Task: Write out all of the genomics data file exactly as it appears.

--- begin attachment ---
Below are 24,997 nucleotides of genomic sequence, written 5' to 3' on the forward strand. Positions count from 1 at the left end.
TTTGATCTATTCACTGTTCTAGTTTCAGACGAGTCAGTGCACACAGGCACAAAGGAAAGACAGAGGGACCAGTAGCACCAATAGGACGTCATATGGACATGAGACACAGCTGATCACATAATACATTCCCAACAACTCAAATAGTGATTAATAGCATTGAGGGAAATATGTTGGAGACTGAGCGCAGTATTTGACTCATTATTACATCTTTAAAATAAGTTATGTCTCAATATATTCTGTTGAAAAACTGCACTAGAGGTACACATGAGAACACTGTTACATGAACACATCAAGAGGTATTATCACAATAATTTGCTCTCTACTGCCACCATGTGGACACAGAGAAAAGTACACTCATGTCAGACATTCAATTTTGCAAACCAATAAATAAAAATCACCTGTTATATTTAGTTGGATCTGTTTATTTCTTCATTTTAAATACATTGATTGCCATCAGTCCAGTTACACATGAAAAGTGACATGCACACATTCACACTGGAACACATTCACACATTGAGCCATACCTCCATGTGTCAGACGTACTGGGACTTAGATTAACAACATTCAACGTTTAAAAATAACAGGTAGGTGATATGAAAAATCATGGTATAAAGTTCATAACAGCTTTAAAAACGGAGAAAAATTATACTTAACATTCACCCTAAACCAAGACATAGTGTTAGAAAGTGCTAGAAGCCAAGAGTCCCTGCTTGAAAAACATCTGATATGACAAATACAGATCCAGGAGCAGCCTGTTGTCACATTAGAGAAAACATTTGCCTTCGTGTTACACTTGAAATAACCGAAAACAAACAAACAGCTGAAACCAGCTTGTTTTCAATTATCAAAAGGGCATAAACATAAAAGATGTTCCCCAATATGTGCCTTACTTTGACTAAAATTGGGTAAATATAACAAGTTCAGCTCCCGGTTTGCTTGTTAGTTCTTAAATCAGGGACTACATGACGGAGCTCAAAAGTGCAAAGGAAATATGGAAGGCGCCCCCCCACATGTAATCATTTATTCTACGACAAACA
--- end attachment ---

Below are 24,997 nucleotides of genomic sequence, written 5' to 3' on the forward strand. Positions count from 1 at the left end.
TTTGATCTATTCACTGTTCTAGTTTCAGACGAGTCAGTGCACACAGGCACAAAGGAAAGACAGAGGGACCAGTAGCACCAATAGGACGTCATATGGACATGAGACACAGCTGATCACATAATACATTCCCAACAACTCAAATAGTGATTAATAGCATTGAGGGAAATATGTTGGAGACTGAGCGCAGTATTTGACTCATTATTACATCTTTAAAATAAGTTATGTCTCAATATATTCTGTTGAAAAACTGCACTAGAGGTACACATGAGAACACTGTTACATGAACACATCAAGAGGTATTATCACAATAATTTGCTCTCTACTGCCACCATGTGGACACAGAGAAAAGTACACTCATGTCAGACATTCAATTTTGCAAACCAATAAATAAAAATCACCTGTTATATTTAGTTGGATCTGTTTATTTCTTCATTTTAAATACATTGATTGCCATCAGTCCAGTTACACATGAAAAGTGACATGCACACATTCACACTGGAACACATTCACACATTGAGCCATACCTCCATGTGTCAGACGTACTGGGACTTAGATTAACAACATTCAACGTTTAAAAATAACAGGTAGGTGATATGAAAAATCATGGTATAAAGTTCATAACAGCTTTAAAAACGGAGAAAAATTATACTTAACATTCACCCTAAACCAAGACATAGTGTTAGAAAGTGCTAGAAGCCAAGAGTCCCTGCTTGAAAAACATCTGATATGACAAATACAGATCCAGGAGCAGCCTGTTGTCACATTAGAGAAAACATTTGCCTTCGTGTTACACTTGAAATAACCGAAAACAAACAAACAGCTGAAACCAGCTTGTTTTCAATTATCAAAAGGGCATAAACATAAAAGATGTTCCCCAATATGTGCCTTACTTTGACTAAAATTGGGTAAATATAACAAGTTCAGCTCCCGGTTTGCTTGTTAGTTCTTAAATCAGGGACTACATGACGGAGCTCAAAAGTGCAAAGGAAATATGGAAGGCGCCCCCCCACATGTAATCATTTATTCTACGACAAACA